India has an admirable role as the sword arm of the United Nations

India’s enormous contribution to the ONUC (French: Operations des Nations UN Congo), one of the most complex peacekeeping missions of the United Nations (UN) in its 75 years of existence, is also incorrectly recorded in the country’s international history. Relationships. India’s participation in the ONUC lasted for four years from 1960, but accelerated rapidly in 1961 with a series of crises threatening to weaken the mission. India provided diplomatic and military expertise, troops, food and assistance. Why was this episode ignored and what does it mean for India at the UN right now?

The form and scale of India’s participation in the Congo mission was shaped by the requests of then UN Secretary General Doug Hammersk‌zold and the response from Indian Prime Minister Jawaharlal Nehru throughout the crisis. By the mid-1960s the Congo had gained independence from Belgian rule; By the end of the year, the provinces of Stanleyville, Leopoldville, Butchery and Katanga had split, becoming competitive sovereigns. Also, a refugee crisis has erupted in the North Kasai region of Congo, which employs Indian nurses. With the appointment of Indian Ambassador Rajeshwar Dayal as Special Envoy of Hammerskjold and Brigadier Inderjit Rikhe as Military Adviser for the entire mission, the Indian partnership at the highest level is de Rigur.

In the wake of the 1961 assassination of Congolese Prime Minister Patrice Lumumba, Ambassador Dayal urged the United Nations to actively consider the use of force to defend UNSC directives activating peacekeeping operations, a milestone in the future of all UN peacekeeping. When UNSC Resolution 161 of 1961 was adopted, it allowed India to send troops to ONUC and sent a brigade in March of the same year. India has pledged Rs 5,000,105,000 to the United Nations Fund for the Congo. “It was the greatest and most decisive event in history,” Hummerskjold said of the crisis.

Over the next three years, as Indian forces moved in and out of the country, the most influential military commanders, including Brigadier KAS Raja, Brigadier RS ​​Noronha and Major General Devan Premchand Rampanch, Morthor (commonly known as the Hindi word for operation but also Gorkhali for ‘fight and destruction’ Named in honor of the Gorkha forces that played a major role in the expansion) and the Grand Slam. The Indian Air Force also contributed significantly to the success of UN forces in the Congo, led by Wing Commander AIK Suarez. B (1) 58 Canberra light bombers, along with Swedish, Ethiopian and Italian aircraft, became known as the ‘First UN Air Force’.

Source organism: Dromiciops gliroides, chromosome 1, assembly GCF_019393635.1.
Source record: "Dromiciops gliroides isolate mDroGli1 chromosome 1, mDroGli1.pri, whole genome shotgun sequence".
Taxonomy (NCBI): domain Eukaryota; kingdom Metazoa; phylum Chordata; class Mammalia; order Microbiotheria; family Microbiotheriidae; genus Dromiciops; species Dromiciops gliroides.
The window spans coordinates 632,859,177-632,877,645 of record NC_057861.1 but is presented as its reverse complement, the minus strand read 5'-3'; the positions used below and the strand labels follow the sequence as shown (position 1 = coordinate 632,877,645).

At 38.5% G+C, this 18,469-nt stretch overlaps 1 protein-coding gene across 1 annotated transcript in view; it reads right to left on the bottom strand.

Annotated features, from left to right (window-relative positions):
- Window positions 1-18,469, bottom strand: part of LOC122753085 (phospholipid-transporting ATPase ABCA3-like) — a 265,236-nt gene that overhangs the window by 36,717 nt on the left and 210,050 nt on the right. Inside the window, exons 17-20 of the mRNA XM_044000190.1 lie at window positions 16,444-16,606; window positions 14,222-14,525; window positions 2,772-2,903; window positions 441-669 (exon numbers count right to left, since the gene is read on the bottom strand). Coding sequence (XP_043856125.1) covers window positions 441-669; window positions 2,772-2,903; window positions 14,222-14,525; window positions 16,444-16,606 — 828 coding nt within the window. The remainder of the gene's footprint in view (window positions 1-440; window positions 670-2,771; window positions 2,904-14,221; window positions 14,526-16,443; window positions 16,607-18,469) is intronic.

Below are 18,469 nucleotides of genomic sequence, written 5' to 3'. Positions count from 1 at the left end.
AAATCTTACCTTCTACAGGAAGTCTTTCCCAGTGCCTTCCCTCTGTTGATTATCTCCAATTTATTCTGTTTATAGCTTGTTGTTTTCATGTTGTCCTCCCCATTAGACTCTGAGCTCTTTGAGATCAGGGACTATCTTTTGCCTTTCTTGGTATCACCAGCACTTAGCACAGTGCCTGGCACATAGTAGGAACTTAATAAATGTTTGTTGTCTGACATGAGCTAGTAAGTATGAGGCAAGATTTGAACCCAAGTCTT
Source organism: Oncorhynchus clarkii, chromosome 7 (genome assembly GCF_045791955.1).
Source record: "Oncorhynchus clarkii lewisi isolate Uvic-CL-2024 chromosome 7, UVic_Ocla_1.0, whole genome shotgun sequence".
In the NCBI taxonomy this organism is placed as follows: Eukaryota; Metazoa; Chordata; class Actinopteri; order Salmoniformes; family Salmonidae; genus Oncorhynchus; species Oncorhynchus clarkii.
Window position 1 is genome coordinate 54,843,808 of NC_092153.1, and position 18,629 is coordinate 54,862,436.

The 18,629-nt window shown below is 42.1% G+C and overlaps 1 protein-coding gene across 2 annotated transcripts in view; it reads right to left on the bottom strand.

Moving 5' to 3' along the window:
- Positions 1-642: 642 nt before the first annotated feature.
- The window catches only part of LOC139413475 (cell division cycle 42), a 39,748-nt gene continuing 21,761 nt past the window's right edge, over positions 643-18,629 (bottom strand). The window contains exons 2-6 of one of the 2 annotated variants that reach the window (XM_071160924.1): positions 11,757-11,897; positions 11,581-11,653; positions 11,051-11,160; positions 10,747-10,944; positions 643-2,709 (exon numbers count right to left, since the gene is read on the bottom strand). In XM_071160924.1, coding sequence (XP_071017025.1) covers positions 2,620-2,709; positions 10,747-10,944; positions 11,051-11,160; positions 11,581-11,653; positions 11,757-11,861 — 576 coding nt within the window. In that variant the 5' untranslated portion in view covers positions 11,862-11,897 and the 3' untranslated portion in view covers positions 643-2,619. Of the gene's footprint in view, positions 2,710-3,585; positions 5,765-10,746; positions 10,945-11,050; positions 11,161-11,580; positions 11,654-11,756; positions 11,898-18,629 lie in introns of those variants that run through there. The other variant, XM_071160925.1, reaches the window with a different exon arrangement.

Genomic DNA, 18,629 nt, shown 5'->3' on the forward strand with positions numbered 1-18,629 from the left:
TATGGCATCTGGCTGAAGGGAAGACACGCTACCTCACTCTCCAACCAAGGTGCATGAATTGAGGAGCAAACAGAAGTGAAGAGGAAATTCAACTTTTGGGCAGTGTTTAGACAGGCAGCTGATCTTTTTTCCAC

Captain GS Salaria of the 3/1 Gorkha Rifles became the only UN peacekeeper to receive the Param Vir Chakra, India’s highest wartime medal. A total of 142 Indian Army officers and men have won gallantry awards for their outstanding service during these three years. Meanwhile, in 1962, Ambassador DN Chatterjee arrived in Leopoldville to establish India’s first diplomatic mission in the Congo, a further sign of New Delhi’s deep commitment. In 1964, after the successful completion of the partition of the province of Katanga in India, the ‘arm of the sword in the Congo’, after cooperating with international operations, none of its national interests were involved in the minimum measure. .

However, the history of these events has been damaged by misrepresentation and misrepresentation of history. For example, in the 2016 film The Siege of Jadotville, a mixed character represents all-Indian military leadership, wears a turban and goes by the name of General Raja (Ode mistaken for Brigadier KAS Raja). In a controversial radio incident, an Indian battalion attacked and captured a radio station, which was shown to have been ordered by General Raja, in fact an operation by Major Sawan Singh. Gorkha forces are rarely mentioned, but when they came with Lieutenant Colonel BS Dhillon in 1961 they were considered crucial to the initial success of the mission and the preservation of Leopoldville. Reporting on Indian military tactics in Congo, the New York Times praised the brigade group for using the music to establish the Army’s first contact with the National Congolese (Congo Army) as an Indian route “exceptionally marked”.

There seems to be a lag between contemporary accounts of Indians in conflict and recent reprints, which rely on whitewashing history. While the siege of Jadotville showed that Indians and Congo were supporting Irish and French forces, the truth was another way.

This January, India became a permanent member of the UN Security Council (UNSC). In the debate over whether India has earned a permanent Security Council seat, peacekeeping deserves to be seen on a large scale. How can there be real appreciation for the role of the country if there are no proper histories about the 49 missions in which India participated? Official records of India and the UN peacekeeping should focus on all aspects, including the large number of women security personnel, police personnel and force commanders, as well as operational expertise provided by India. This is the basis for the petition for an expanded position in the UNSC.

Swapna Kona Naidu works on India’s international relations and political ideas at the Harvard University Asia Center and tweets on Kona Naidu

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